The quality of your food defines the quality of your life. The food that you eat is broken down in your body and is used to build your cells and tissues. If you want to feel energized and alive you must build your body from foods that contain energy and life.

Foods that are alive have life force. They are often raw and will spoil if left out. Let’s put it this way; if microorganisms cannot thrive on it, what makes me think I can?

Foods that don’t go bad are usually already dead. They have had all life processed out of them and are packed with preservatives to keep them from decaying. Processing foods removes the natural elements of fiber, vitamins and minerals. Our cells need these nutritional elements to communicate with each other. When they are processed out of our foods, our systems are unable to function at their best. We start to fall apart both physically and emotionally. Our cells don’t just build our muscles and bones; what we consume feeds our brain cells, our nervous system and hormonal system.

If your cells are regenerating from processed foods alone, how healthy do you think you will feel? If you want your body and your every thought to vibrate with life force, you must feed it life, not science.

Who among us doesn’t love sweets?

The sweet flavor releases serotonin in our brains, the chemical responsible for our sense of well-being and contentment. But when it comes to sweeteners, not all are created equal. There are side effects and health risks from refined sweeteners like white table sugar and high fructose corn syrup, and from artificial sweeteners like NutraSweet, saccharin and Splenda. Because they have been stripped of vitamins, minerals and fiber, refined sweeteners can spike blood sugar. This can often lead to cravings and mood and energy fluctuations. Instead, if we use naturally and minimally processed sweeteners, we can reduce cravings for sugary things, level blood sugar ups and downs, stabilize moods and have a dramatically positive effect on long-term health.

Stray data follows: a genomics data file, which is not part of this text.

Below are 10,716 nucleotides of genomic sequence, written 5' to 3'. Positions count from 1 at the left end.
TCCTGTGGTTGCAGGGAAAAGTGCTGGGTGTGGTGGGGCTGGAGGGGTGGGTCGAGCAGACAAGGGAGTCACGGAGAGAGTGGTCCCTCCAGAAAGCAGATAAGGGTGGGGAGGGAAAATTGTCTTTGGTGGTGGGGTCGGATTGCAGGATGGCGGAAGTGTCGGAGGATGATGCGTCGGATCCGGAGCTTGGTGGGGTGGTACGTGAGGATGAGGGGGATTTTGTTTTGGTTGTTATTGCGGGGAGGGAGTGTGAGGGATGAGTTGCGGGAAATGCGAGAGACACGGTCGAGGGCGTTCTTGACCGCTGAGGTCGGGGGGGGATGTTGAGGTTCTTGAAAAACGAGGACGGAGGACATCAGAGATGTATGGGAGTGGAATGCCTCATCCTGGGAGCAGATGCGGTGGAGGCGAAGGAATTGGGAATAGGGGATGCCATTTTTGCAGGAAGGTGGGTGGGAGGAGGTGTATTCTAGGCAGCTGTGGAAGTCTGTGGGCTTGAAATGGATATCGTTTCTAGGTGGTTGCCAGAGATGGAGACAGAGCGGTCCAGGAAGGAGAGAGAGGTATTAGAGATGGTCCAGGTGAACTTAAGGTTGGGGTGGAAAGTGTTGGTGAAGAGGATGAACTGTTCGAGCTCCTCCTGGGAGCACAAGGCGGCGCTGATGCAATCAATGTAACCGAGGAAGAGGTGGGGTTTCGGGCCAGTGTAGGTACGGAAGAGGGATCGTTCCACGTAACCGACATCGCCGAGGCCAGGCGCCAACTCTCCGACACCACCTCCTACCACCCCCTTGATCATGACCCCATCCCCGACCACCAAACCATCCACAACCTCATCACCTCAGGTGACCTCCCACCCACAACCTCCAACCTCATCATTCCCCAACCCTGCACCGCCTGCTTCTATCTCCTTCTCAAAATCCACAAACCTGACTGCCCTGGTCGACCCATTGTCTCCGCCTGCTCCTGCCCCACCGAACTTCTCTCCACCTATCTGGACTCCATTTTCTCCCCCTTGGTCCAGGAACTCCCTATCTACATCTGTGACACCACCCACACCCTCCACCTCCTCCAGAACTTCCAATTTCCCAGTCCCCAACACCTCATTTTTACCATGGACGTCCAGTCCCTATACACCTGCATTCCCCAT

Here are a few natural sweeteners to substitute in food, drinks and baking. Since they are all approximately 1.5 times sweeter than refined sugar, you can use less. These sweeteners can be found in most supermarkets or natural food stores. When replacing sugar with liquid sweeteners in a recipe, reduce the amounts of other liquids.

  • Raw Honey: Honey is one of the oldest natural sweeteners on the market. Depending on the plant source, honey provides a variety of flavors for you to choose from. Whenever possible, choose raw honey as a sweetener. Raw honey is unrefined and contains small amounts of enzymes, minerals, and vitamins.
  • Agave Nectar: Agave is made through the extraction and purification of the juice of the agave cactus. It does not stimulate insulin secretion as other sugars do, so it does not create a “sugar rush” and spares you from the “sugar crash.” It has a delightfully light and mild flavor.
  • Maple Syrup: Maple syrup is the concentrated extract of the sap of maple trees. It adds a rich, deep flavor to foods and drinks. Make sure to look for 100% pure maple syrup, not maple-flavored corn syrup. As with all sweeteners, organic varieties of maple syrup are best.